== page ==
And on this principle acts done from anger are fairly judged not to be from malice prepense, because it is not the man who acts in wrath who is the originator really but he who caused his wrath. And again, the question at issue in such cases is not respecting the fact but respecting the justice of the case, the occasion of anger being a notion of injury. I mean, that the parties do not dispute about the fact, as in questions of contract (where one of the two must be a rogue, unless real forgetfulness can be pleaded), but, admitting the fact, they dispute on which side the justice of the case lies (the one who plotted against the other, i.e. the real aggressor, of course, cannot be ignorant), so that the one thinks there is injustice committed while the other does not.
11364] Well then, a man acts unjustly if he has hurt another of deliberate purpose, and he who commits such acts of injustice is ipso facto an unjust character when they are in violation of the proportionate or the equal; and in like manner also a man is a just character when he acts justly of deliberate purpose, and he does act justly if he acts voluntarily.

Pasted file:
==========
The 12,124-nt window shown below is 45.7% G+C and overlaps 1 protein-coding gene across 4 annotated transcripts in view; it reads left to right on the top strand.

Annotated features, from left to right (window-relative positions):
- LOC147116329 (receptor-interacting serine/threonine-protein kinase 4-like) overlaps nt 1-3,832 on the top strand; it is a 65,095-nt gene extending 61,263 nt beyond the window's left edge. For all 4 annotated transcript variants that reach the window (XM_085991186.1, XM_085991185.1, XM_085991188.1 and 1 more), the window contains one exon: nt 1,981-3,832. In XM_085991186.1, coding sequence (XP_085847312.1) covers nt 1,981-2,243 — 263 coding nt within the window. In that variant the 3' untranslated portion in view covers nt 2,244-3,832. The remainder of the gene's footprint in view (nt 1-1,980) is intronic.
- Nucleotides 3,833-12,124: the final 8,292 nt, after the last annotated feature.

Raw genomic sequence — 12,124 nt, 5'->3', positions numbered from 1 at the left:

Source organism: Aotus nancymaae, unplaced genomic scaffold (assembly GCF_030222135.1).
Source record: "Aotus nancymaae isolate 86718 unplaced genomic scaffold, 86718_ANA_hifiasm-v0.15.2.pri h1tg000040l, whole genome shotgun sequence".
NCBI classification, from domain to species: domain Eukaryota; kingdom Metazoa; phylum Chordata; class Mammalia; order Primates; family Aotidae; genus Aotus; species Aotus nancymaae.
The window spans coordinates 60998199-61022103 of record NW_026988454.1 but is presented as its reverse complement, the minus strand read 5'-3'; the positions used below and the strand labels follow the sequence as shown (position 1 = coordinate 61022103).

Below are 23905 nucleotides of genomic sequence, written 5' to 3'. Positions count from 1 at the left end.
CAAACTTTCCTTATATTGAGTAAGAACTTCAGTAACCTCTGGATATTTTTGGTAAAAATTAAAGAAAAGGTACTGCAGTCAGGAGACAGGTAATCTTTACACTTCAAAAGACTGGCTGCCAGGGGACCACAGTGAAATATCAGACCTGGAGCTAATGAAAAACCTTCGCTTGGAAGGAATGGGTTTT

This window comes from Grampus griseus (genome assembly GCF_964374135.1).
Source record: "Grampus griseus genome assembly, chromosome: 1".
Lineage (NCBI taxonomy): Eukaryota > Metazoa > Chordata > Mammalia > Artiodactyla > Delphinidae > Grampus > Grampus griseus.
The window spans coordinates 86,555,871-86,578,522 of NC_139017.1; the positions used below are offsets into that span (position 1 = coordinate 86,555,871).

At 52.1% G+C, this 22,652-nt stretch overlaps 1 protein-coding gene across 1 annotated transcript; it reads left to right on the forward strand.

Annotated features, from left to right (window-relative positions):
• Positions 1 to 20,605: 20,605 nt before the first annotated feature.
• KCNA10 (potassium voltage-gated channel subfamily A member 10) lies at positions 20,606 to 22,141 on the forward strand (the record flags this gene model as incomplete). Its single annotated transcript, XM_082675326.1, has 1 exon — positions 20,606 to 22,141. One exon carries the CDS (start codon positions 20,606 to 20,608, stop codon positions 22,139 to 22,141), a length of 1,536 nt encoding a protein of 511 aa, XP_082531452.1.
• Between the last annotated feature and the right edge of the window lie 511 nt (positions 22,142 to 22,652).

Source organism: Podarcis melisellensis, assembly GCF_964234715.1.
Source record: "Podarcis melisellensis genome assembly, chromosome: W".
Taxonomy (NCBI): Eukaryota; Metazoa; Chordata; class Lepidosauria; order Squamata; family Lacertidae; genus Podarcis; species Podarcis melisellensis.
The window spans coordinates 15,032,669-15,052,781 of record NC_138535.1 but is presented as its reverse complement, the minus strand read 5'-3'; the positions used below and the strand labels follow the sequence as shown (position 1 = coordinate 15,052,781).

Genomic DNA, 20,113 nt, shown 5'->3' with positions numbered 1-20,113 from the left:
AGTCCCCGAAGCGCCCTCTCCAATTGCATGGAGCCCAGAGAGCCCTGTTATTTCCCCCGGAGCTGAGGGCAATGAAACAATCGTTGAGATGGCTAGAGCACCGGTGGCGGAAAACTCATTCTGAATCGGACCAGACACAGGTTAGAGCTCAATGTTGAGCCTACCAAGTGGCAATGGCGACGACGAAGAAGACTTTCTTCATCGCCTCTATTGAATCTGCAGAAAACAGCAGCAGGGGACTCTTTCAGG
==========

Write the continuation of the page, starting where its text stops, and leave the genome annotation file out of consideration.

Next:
Then as for involuntary acts of harm, they are either such as are excusable or such as are not: under the former head come all errors done not merely in ignorance but from ignorance; under the latter all that are done not from ignorance but in ignorance caused by some passion which is neither natural nor fairly attributable to human infirmity.
IX] Now a question may be raised whether we have spoken with sufficient distinctness as to being unjustly dealt with, and dealing unjustly towards others. First, whether the case is possible which Euripides has put, saying somewhat strangely,
“My mother he hath slain; the tale is short, Either he willingly did slay her willing, Or else with her will but against his own.”
I mean then, is it really possible for a person to be unjustly dealt with with his own consent, or must every case of being unjustly dealt with be against the will of the sufferer as every act of unjust dealing is voluntary?